Although shorebirds remain in Cape May through September, the best month of "fall" migration is August.  Shorebirds begin migration in big numbers in mid-July and run into September, when they begin to decrease in numbers.  I suggest that if you wish to see shorebirds, come to Cape May in mid-August.

Neotropical songbirds (thrushes and warblers) commence in mid-August, but here in Cape May the best flights are in September, with mid-month through the end of the month being best.  In mid-late August, you won't see many thrushes, but you will get some of the warblers and vireos, just not as many species or numbers as in the following month.


(1 replies, posted in Birding and Nature)

Today should be just about the peak of Red Knot visitation in Cape May.  Perhaps your best place to see these birds is one of several beaches along the Delaware Bayshore.  Between Norbury's Landing and Reed's Beach can be productive.  To reach these locations, drive west (north) on Route 47 from Rio Grande (north of Cape May on Route 9, Exit 4 on the Garden State Parkway).  Drive west/north until you reach the first stoplight (after passing out of Rio Grande).  Turn left onto Norbury's Landing Road.  In about a mile, the road will separate...take the right split onto Millman Road and follow it to the end - Norbury's Landing.  Get out and start looking up the beach.  Or, drive farther north until you see Reeds Beach Road on your left (just after the Cape May Mosquito Commission on your left). Drive to the end of that road (swing right when you get past the marsh and into some houses) and go to the end of that road where there is a marina.  Just before the marina there is an observation area on the beach side from which Red Knots may be seen feeding on horseshoe crab eggs. 

You may also see flocks of Red Knots in the evening at Stone Harbor Point.  From the parking lot at the southern end of Stone Harbor, walk right along the beach to the end of the Point.  The Red Knots sometimes rest on the beach there at night, so go just before sunset.  (This can be great birding for many species.)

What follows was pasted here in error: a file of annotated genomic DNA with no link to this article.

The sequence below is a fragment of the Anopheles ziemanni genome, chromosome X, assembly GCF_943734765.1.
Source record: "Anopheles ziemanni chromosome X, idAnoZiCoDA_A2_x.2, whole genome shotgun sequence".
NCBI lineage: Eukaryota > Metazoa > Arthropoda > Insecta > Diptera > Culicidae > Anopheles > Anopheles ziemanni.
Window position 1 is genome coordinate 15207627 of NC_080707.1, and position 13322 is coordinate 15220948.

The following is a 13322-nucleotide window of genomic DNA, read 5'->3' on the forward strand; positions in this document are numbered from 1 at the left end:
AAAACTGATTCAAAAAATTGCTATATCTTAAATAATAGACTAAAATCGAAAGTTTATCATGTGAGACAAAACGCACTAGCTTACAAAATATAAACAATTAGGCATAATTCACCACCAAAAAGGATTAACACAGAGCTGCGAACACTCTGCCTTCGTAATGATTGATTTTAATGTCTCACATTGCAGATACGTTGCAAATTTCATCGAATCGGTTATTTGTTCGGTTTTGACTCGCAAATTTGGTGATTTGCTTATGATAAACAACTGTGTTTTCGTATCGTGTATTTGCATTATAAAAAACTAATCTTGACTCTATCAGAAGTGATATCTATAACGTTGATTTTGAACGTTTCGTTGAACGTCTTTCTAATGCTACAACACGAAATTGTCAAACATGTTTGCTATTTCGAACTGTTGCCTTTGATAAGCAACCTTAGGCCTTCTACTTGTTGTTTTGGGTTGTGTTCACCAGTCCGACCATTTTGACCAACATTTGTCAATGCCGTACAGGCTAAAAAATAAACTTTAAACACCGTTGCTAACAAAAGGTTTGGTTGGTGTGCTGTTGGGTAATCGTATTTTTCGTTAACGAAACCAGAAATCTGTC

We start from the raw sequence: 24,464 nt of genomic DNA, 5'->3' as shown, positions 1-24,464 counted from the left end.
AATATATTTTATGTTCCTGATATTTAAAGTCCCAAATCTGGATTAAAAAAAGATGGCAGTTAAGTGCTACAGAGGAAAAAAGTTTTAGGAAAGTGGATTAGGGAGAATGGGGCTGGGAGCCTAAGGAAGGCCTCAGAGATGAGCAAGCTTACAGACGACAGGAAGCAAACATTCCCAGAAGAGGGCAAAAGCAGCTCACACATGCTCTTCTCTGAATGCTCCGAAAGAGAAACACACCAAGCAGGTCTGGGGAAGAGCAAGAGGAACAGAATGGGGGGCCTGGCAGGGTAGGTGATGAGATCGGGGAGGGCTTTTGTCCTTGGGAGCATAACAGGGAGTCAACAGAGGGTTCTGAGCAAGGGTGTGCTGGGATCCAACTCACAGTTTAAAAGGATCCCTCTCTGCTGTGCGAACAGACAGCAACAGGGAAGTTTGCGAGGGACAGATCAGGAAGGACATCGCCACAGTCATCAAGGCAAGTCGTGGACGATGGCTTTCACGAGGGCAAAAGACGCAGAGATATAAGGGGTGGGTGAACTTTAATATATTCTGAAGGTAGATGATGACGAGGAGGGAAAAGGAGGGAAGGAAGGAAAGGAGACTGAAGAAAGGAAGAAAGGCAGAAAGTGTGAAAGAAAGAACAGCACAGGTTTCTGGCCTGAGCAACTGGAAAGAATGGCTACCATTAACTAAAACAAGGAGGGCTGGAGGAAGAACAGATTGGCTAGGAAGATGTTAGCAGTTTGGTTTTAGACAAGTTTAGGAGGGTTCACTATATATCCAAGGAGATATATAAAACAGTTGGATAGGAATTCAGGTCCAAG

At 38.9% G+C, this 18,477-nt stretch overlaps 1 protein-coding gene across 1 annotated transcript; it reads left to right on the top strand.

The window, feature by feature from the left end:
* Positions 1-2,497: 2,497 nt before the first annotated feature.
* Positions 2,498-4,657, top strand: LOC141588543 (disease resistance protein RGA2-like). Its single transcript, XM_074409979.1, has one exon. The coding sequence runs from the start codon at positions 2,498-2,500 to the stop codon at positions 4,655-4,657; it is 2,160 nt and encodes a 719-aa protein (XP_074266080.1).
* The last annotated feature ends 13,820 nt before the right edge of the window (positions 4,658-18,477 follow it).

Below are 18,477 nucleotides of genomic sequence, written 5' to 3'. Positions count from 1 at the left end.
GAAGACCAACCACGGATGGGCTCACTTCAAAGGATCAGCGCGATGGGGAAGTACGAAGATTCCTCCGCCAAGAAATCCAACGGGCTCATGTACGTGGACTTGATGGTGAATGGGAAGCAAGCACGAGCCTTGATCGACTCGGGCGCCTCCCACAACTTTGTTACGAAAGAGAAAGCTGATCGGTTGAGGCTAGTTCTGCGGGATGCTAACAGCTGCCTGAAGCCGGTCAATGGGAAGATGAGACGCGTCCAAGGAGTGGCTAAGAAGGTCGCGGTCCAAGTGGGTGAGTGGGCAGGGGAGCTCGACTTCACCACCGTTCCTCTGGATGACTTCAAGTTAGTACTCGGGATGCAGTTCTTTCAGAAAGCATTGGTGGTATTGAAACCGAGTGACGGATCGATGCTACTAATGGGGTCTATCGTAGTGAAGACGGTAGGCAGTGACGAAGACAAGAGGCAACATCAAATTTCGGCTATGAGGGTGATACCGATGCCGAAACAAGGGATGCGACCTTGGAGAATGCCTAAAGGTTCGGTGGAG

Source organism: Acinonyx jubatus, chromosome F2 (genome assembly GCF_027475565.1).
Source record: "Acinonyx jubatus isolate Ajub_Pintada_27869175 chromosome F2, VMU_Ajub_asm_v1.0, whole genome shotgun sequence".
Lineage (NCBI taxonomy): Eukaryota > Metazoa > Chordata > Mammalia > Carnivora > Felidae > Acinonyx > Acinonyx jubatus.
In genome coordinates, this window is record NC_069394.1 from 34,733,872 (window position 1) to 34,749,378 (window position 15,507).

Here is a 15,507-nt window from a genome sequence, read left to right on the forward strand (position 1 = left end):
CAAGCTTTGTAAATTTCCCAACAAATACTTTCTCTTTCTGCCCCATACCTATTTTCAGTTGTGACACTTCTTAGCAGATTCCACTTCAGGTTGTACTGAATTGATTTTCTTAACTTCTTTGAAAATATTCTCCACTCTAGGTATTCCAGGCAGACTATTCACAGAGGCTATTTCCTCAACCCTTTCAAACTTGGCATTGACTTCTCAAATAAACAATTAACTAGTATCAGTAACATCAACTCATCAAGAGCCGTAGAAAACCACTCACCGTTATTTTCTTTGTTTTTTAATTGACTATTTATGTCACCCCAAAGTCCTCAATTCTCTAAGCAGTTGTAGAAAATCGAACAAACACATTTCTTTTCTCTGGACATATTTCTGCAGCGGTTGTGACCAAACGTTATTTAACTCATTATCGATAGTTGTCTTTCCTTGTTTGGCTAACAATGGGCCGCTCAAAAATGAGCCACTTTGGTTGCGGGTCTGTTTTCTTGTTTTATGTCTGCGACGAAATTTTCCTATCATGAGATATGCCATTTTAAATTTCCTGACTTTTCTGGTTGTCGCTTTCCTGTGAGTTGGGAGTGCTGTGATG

By about June 3 or so, these birds will be winging their way north to their arctic nesting sites.


(2 replies, posted in Birding and Nature)

The butterfly of the year is shaping up to be the red admiral.  For the past couple of weeks they have been building in numbers.  This morning we had 10 each on two of our lavender plants and there were perhaps 20-40 more in different parts of our garden-yard.  We've noticed them for more than a month now, seemingly in larger numbers than usual, but within the past two weeks ... 

Unlike the "invasion" of 5 years ago, these butterflies don't seem to be migrating, or at least we haven't seen the steady stream going north (or south).  In that year it happened in late May!  These butteflies are feeding and it looks like they may be mating.

Are others seeing this incredible event?


(0 replies, posted in Birding and Nature)

Two Mississippi Kites were soaring over New England Road this afternoon.  One headed north, the other may have gone south, but it certainly seemed undecided because it flew back and forth near the canal before disappearing back toward the Beanery.

This morning the flood tide pushed all the shorebirds up to within 10-30 m of the road across Nummy Island, permitting excellent and easy viewing - even from the car.  Visible were Dunlin, dowitchers, Semi-palm sandpiper and plover, Ruddy Turnstone, Black-bellied Plover, Red Knot (1), Whimbrel, Oystercatcher, Willet, and some others.

While watching shorebirds, Clapper Rails were also coming to the high ground and we got good looks.  One hapless rail was captured by a Great Black-backed Gull, taken to 20+ feet and unceremoniously dropped.  It was then pounced upon, pecked twice, and picked up again.  After dropping the rail one more time, the gull gave up.  We couldn't tell if the rail was alive or not.  This shows how vulnerable some of these marsh birds are to predators when the tide is this high!

Michael McCabe et al. watched a Parasitic Jaeger chasing terns from the Saint Mary's jetty area early this morning.  It put on a good show as it chased terns up and down the beach.